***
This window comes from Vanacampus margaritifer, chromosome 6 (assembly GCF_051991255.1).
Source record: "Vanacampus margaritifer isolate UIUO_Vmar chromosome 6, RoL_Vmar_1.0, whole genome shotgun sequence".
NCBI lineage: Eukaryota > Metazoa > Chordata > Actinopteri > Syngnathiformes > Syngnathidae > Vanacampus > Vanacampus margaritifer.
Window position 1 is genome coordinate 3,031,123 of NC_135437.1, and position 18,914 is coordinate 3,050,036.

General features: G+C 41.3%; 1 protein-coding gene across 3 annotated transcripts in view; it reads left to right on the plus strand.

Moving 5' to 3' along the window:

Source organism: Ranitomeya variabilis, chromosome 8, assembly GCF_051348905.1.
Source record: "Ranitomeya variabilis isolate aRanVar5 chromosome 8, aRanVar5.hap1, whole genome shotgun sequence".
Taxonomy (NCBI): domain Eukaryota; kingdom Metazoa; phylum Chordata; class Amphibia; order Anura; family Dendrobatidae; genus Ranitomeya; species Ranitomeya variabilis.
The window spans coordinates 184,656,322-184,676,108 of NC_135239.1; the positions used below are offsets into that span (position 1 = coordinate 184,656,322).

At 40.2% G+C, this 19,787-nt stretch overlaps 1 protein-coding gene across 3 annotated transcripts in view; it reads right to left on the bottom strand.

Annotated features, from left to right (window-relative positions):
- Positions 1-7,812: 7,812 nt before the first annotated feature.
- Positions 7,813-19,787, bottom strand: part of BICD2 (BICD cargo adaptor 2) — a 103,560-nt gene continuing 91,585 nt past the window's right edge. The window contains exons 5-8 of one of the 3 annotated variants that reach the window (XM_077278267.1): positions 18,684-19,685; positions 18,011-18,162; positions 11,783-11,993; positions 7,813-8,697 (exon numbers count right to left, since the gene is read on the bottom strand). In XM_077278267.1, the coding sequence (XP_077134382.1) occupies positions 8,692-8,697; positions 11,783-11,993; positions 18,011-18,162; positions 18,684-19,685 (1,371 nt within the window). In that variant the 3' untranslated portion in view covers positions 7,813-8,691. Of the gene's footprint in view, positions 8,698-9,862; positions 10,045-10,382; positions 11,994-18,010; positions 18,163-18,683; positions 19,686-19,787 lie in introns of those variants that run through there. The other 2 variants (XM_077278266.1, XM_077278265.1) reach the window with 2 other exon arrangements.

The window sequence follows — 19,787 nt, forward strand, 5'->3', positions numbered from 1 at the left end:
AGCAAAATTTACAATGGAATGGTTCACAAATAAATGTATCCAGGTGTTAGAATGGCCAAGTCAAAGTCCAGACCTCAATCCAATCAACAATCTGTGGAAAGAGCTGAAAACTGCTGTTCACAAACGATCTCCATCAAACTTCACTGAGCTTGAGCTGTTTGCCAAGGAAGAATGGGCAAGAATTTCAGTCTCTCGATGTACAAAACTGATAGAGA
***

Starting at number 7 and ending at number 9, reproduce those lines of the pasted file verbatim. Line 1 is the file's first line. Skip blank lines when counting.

Source organism: Ranitomeya variabilis, chromosome 8, assembly GCF_051348905.1.
Source record: "Ranitomeya variabilis isolate aRanVar5 chromosome 8, aRanVar5.hap1, whole genome shotgun sequence".
Taxonomy (NCBI): domain Eukaryota; kingdom Metazoa; phylum Chordata; class Amphibia; order Anura; family Dendrobatidae; genus Ranitomeya; species Ranitomeya variabilis.